(83b) Formation and Size Distribution of CO2 Drops in Static Mixer for Ocean Disposal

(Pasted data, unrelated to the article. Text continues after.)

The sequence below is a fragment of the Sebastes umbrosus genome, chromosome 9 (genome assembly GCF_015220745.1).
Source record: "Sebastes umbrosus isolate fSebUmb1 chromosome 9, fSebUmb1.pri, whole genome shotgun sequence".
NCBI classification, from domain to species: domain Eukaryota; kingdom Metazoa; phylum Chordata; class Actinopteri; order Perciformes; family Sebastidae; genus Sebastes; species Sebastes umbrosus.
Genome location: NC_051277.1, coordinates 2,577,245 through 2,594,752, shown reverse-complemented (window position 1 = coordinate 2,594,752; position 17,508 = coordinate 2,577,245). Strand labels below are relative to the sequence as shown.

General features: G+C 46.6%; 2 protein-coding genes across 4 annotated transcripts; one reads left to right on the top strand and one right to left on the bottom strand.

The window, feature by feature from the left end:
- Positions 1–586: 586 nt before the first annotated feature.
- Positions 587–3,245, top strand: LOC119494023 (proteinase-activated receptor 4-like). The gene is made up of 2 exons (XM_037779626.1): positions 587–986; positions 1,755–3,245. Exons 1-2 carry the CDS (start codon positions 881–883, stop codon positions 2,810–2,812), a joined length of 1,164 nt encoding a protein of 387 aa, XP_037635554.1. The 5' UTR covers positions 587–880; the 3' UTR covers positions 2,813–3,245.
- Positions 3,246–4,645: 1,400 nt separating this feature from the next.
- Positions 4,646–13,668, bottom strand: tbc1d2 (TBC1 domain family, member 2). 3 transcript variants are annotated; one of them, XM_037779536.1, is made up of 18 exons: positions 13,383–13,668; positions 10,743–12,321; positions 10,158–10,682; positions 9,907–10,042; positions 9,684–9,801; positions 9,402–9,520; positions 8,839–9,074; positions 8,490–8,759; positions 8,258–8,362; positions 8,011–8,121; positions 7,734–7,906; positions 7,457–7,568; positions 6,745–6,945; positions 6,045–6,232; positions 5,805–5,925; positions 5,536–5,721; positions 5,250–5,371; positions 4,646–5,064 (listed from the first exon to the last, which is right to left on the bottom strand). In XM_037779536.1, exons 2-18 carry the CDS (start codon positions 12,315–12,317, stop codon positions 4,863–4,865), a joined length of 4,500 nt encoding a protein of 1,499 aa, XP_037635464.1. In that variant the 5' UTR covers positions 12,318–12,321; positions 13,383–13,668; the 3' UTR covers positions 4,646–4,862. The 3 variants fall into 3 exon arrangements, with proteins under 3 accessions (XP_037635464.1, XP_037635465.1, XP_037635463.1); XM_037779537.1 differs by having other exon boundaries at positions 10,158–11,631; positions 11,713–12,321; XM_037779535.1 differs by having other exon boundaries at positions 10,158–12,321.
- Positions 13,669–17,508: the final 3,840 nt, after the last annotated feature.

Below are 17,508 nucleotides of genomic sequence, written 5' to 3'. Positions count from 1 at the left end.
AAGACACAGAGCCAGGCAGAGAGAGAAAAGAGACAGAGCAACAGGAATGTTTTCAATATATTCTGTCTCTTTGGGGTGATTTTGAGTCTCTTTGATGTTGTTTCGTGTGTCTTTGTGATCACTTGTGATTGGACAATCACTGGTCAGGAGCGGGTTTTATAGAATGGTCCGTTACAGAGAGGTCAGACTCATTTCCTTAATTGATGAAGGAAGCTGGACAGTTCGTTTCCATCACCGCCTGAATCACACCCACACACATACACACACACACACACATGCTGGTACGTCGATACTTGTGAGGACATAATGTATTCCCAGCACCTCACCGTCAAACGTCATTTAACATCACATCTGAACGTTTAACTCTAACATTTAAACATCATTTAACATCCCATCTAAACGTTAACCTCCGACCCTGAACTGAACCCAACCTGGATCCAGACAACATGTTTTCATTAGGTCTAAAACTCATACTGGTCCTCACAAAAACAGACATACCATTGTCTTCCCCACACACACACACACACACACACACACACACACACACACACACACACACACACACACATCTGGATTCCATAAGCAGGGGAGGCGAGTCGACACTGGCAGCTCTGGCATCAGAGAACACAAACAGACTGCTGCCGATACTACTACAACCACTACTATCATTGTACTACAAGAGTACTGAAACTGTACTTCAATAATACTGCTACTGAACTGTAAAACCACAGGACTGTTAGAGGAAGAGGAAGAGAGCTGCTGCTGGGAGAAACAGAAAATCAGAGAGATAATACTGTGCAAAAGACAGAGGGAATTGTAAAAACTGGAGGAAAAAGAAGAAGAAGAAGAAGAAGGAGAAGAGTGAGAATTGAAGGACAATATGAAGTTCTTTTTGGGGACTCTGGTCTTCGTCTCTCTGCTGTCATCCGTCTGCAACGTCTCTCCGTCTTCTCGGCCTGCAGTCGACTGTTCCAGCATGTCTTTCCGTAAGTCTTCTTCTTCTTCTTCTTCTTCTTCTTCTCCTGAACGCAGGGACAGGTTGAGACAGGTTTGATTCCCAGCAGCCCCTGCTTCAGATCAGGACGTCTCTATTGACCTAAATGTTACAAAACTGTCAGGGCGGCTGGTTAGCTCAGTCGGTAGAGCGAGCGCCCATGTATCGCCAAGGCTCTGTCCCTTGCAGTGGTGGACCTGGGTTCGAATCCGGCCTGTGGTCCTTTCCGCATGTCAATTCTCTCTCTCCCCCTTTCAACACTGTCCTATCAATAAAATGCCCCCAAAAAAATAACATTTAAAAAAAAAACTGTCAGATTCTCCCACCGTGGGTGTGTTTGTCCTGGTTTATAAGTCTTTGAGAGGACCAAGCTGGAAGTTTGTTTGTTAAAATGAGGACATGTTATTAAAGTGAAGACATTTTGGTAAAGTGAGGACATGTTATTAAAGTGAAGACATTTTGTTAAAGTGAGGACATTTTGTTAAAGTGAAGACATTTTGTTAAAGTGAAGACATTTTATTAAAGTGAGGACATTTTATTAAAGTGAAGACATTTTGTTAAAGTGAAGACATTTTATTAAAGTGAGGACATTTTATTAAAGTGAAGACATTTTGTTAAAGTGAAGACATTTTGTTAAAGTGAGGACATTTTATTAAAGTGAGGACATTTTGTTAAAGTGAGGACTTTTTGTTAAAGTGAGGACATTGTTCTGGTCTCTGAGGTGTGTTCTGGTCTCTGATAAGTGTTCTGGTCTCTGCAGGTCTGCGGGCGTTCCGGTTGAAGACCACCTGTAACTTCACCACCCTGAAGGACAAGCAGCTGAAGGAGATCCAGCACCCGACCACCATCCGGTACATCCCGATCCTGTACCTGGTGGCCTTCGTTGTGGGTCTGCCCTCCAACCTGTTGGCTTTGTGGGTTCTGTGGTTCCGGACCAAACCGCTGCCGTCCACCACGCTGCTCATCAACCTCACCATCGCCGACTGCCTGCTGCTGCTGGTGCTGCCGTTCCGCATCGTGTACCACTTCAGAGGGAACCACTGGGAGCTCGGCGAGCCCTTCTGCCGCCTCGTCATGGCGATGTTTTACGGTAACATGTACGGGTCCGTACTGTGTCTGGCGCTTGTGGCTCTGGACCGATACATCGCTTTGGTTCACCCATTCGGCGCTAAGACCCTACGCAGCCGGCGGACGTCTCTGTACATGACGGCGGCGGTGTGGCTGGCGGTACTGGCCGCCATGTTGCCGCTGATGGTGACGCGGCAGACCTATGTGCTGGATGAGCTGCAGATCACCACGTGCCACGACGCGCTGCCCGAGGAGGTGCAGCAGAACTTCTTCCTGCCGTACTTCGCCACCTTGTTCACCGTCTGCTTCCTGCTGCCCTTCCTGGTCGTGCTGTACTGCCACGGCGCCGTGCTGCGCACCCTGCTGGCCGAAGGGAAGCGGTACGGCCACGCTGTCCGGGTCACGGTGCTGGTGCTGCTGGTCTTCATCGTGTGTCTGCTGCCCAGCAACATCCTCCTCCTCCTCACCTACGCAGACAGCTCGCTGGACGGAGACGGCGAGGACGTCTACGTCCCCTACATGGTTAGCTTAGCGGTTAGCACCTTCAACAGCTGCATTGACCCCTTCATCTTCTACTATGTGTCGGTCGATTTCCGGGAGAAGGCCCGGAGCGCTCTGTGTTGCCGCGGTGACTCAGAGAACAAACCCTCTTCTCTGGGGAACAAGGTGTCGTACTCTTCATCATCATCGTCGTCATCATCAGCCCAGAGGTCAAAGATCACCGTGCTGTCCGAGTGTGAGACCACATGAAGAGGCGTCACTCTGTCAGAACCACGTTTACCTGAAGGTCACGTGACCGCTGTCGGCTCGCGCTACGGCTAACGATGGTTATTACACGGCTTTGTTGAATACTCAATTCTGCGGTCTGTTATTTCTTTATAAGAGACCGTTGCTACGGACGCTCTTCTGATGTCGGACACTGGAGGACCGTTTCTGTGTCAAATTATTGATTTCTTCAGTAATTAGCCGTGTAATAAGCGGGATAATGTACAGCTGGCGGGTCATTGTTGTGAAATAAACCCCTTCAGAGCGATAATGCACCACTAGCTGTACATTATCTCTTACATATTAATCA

Formation and distribution of CO2 drops in water in a Kenics-type static mixer for the CO2 ocean disposal was investigated experimentally under the pressure and temperature simulating the ocean condition at 700 m below the ocean surface. Liquid CO2 is covered with thin CO2 hydrate under this condition. Because the wall of the static mixer was transparent, the formation process and variation in the size distribution of the CO2 drops covered with hydrate in the mixer could be investigated visually. It was found that the liquid CO2 entered the mixer underwent a continuous process of breakup and redistribution in the mixer, and at the release, the initially large, irregular drops formed in a premixing unit became small, spherical drops, and fully dispersed in water; and that the sizes of the CO2 drops and their distribution in water changed only dramatically in the first several mixing elements, beyond which the drop sizes varied only limitedly and could be well characterized by the Gaussian-like distribution with respect to the Sauter mean diameter (SMD). The SMD for the CO2 drops having thin hydrate film formed in the static mixer was found to be governed primarily by the velocity of the continuous phase and the number of mixing elements in the mixer. A correlation was obtained for the dependence of the non-dimensional SMD on the Weber number on the basis of the continuous phase and the residence time for the CO2 drops in the mixer, which would be useful in an optimum design of the static mixer for the CO2 ocean disposal.